Three faculty honored by the Journal of Business Ethics
August 24, 2011
Steven Lysonski, professor of marketing; Gene Laczniak, professor of marketing; and Edward Inderrieden, associate professor of management, have been honored by the Journal of Business Ethics.
Lysonski has been recognized for his study, “Ethics of Business Students: A Cross-Cultural Comparison," which he authored in 1991. Laczniak and Inderrieden have been recognized for their study, "The Influence of Stated Organizational Concern upon Ethical Decision Making," which they co-authored in 1987. The journal, which is regarded as the leading academic publication in business ethics, has named the papers Citation Classics, which recognizes them among the most cited articles in the journal’s 30-year history.
To celebrate its three decades and more than 100 volumes representing 4,747 published articles, the Journal of Business Ethics is honoring 33 Citation Classics. Each author and/or co-author has been asked to write a brief essay addressing two questions: 1) what, if any, has been the impact of your citation classic on your career? And, 2) what, if any, has been the impact of the Journal of Business Ethics on the field of business ethics?
The Marquette professors’ essays will appear in a forthcoming issue of the journal.
In his study, Lysonski examined the reactions of students from the United States, New Zealand and Denmark when presented with ethical dilemmas. Findings indicated that students' reactions tended to be similar regardless of their country. A comparison of these findings to practicing managers indicated that students and practicing managers exhibit a similar degree of sensitivity to ethical dimensions of business decision-making. The article served as a major catalyst for many other researchers to investigate the universality of ethical behavior.
Laczniak and Inderrieden studied what effect “stated organizational concern” for unethical and illegal behavior had on managers’ decision making. The findings showed that only in the case of suggested illegal behavior tempered by high organizational concern were managers influenced by organizational policy to modify the morality of their actions. However, the responses to the illegal scenarios were significantly “more ethical” than the reactions given to the unethical (but not illegal) situations.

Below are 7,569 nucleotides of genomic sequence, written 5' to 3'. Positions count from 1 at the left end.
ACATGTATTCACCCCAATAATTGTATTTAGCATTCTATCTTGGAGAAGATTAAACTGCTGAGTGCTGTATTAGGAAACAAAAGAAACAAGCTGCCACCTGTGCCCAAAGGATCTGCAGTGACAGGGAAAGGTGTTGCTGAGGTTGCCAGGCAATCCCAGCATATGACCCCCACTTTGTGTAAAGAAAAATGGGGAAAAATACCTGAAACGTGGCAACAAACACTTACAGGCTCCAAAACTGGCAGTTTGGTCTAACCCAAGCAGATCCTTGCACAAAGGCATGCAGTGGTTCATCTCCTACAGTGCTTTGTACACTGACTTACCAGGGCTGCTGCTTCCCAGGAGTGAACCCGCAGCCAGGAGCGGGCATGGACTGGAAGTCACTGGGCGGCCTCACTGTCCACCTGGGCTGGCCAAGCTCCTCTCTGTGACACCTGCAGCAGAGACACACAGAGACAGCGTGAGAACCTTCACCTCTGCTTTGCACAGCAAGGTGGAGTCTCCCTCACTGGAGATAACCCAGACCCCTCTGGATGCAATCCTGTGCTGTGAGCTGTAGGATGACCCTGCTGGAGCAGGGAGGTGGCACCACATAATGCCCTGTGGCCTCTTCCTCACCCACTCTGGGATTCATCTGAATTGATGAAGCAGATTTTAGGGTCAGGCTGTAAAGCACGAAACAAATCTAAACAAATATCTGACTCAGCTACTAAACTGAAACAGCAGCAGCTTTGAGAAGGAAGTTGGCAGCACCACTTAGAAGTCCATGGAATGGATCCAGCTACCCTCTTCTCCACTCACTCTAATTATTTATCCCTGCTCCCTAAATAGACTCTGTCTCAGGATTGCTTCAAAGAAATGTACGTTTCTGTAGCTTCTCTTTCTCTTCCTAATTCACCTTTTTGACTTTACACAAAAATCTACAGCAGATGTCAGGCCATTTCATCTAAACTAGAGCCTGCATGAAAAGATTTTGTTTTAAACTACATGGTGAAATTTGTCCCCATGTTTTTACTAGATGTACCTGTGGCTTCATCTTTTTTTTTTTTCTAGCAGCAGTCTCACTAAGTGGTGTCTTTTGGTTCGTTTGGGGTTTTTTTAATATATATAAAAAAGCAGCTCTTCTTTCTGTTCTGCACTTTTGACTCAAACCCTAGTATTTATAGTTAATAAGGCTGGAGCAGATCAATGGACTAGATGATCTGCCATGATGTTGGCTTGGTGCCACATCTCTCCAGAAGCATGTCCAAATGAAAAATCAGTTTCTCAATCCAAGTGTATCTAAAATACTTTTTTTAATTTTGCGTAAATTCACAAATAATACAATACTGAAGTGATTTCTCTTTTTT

Lysonski, who earned his Ph.D. in marketing at Syracuse University, has also been on the faculty at the University of Rhode Island, Copenhagen School of Business and Economics and the University of Canterbury in New Zealand. He has published more 60 refereed articles in a variety of leading academic journals. He and fellow Marquette Professor of Marketing Srinivas Durvasula were recently honored with the 2011 Best Paper Award by the Journal of Consumer Marketing for their study titled, “Money, money, money – How do attitudes toward money impact vanity and materialism? – The case of young Chinese consumers.”
Laczniak, who earned his Ph.D. in marketing at the University of Wisconsin, is a former chair of the Marketing Department and was formerly the associate vice president and associate provost for academic affairs at Marquette. A member of the editorial review board of the Journal of Marketing for 15 years, Laczniak continues to serve on four academic journal review boards. He has published more than 100 journal articles and papers.
Inderrieden received his Ph.D. from the University of Colorado, Boulder. Director of the MBA program, his research has focused on the general areas of attraction, development and retention of human capital. He is currently focusing his research on understanding how top executives act with courage. Inderrieden’s work has appeared in top management journals, and he received Marquette University’s highest award for teaching excellence and has been named a Miles Research Scholar in the College of Business Administration.